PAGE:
My team and I were asked on our job because the SAP people survey results showed a significant drop in employee engagement, especially with developers. Unfortunately the same survey failed to give my team much else than the symptom of issues that had yet to be discovered. We could not really do much without finding out more about the root causes of the symptom surfaced by the survey. We embarked in a qualitative happiness research to collect insights about issues that developers have. For that we held a series of informal 1:1 conversations with developers, across the globe, to hear their thoughts about being and working as a developer at SAP. We summarized our research as a list of 8 overarching sentiments, some positive, others negative. How good is that? Some might argue that our research might not be representative of all developers. They are right but we had to start somewhere and I did not want to wait for months before we started to make a bigger difference than just collecting information. The research was good enough to start discussions with executive management, get their feedback, get their ideas, and more importantly drive a few initiative that address voiced issues that may be the biggest detractors of happiness.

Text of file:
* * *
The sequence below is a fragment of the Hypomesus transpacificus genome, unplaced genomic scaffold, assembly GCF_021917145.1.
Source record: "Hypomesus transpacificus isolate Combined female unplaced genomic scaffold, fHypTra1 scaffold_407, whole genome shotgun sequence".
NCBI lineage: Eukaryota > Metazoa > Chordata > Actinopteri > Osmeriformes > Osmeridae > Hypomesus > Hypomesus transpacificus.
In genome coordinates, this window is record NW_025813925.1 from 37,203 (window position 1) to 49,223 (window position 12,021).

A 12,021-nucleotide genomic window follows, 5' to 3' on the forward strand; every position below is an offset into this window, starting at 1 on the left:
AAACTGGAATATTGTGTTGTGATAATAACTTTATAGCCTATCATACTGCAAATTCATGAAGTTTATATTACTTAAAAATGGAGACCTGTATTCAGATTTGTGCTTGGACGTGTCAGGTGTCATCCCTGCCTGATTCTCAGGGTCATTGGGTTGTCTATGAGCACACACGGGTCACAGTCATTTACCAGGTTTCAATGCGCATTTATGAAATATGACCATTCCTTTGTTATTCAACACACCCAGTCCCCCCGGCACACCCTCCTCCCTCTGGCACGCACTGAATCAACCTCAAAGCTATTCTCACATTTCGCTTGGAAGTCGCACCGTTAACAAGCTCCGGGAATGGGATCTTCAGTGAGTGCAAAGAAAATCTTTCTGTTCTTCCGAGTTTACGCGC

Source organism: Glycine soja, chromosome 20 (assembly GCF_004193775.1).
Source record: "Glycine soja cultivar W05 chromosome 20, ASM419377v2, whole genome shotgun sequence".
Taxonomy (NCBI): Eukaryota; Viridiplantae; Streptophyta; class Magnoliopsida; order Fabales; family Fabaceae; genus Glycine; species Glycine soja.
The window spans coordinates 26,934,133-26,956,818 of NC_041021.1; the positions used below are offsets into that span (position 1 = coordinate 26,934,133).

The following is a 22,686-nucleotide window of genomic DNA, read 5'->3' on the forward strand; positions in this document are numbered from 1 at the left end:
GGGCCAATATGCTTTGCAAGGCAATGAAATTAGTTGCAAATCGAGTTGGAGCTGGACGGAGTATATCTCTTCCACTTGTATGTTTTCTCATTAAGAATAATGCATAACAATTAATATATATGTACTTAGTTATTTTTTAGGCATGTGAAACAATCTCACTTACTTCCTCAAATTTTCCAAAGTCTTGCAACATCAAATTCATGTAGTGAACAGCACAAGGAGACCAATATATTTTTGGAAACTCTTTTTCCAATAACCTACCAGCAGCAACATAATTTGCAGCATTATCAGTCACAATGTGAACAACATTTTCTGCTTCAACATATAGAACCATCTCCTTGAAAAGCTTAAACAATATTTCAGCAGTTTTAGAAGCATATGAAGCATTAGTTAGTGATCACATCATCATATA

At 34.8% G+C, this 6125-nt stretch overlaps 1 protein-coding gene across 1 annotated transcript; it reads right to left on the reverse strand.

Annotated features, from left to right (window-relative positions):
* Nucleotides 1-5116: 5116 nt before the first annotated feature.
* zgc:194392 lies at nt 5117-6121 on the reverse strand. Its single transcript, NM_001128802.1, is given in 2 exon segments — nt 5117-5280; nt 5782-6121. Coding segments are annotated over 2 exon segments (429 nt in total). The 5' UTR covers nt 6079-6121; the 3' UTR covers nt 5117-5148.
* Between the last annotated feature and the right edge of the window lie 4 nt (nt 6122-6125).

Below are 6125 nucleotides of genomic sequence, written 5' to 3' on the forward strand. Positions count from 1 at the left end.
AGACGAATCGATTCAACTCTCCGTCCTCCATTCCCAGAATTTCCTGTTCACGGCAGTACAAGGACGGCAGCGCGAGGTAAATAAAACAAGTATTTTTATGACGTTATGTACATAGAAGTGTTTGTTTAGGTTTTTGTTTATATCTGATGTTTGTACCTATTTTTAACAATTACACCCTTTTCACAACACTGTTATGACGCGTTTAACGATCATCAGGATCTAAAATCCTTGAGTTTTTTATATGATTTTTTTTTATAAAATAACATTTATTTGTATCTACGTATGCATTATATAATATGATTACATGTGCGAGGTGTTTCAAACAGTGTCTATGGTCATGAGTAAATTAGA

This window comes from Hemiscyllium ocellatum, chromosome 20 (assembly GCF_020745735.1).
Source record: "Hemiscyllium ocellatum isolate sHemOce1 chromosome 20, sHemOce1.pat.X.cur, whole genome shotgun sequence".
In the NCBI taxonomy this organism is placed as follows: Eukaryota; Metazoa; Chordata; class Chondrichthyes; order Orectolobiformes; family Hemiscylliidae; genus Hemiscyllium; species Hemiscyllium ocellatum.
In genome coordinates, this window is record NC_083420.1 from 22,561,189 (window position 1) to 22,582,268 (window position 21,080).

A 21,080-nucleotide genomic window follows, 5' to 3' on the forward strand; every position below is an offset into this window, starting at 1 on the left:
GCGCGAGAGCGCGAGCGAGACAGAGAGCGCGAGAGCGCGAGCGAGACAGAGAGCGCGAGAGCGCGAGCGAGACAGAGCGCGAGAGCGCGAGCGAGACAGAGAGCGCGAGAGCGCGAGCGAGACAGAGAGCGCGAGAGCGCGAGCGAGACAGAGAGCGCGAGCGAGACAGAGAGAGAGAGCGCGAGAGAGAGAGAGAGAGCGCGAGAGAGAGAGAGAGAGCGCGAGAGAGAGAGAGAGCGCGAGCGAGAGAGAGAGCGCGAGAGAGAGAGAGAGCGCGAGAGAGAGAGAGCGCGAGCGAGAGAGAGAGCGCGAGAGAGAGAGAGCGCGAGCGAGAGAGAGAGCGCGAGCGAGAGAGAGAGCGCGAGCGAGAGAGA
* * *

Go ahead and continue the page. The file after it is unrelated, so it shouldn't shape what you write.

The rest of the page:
So now my team and I are working in dual mode: continuous data collection/analysis/reporting while exploring/experimenting with solutions based on most current reports.

Here are a few examples of experiments that we are conducting:

– the SAP Culture Book, inspired by the Zappos Family Culture Book 

– d-shop, SAP developers’ makers space, inspired by the TechShop

– a Reuse Culture with an internal API Marketplace and internal Open Source (aka Innersource)

– an Internal Innovation Management Platform to support incremental product innovation as well potentially bigger or disruptive innovation

But such list would not be complete with something else… If you go back to Mihali Csikszentmihaliy’s definition of happiness, the control of our inner experience has an impact on the quality of our lives, therefore our happiness. Therefore an important element of our work should also include introducing mindfulness training at SAP.

A few weeks ago, by chance I met with a colleague who had run 2 pilots of Search Inside Yourself trainings for employees of SAP Labs in Palo Alto. Search Inside Yourself Leadership Institute (SIYLI) is a nonprofit public benefit corporation founded in 2012 by Chade Meng-Tan who had introduced a Search Inside Yourself curriculum at Google. You can find more information about SIYLI there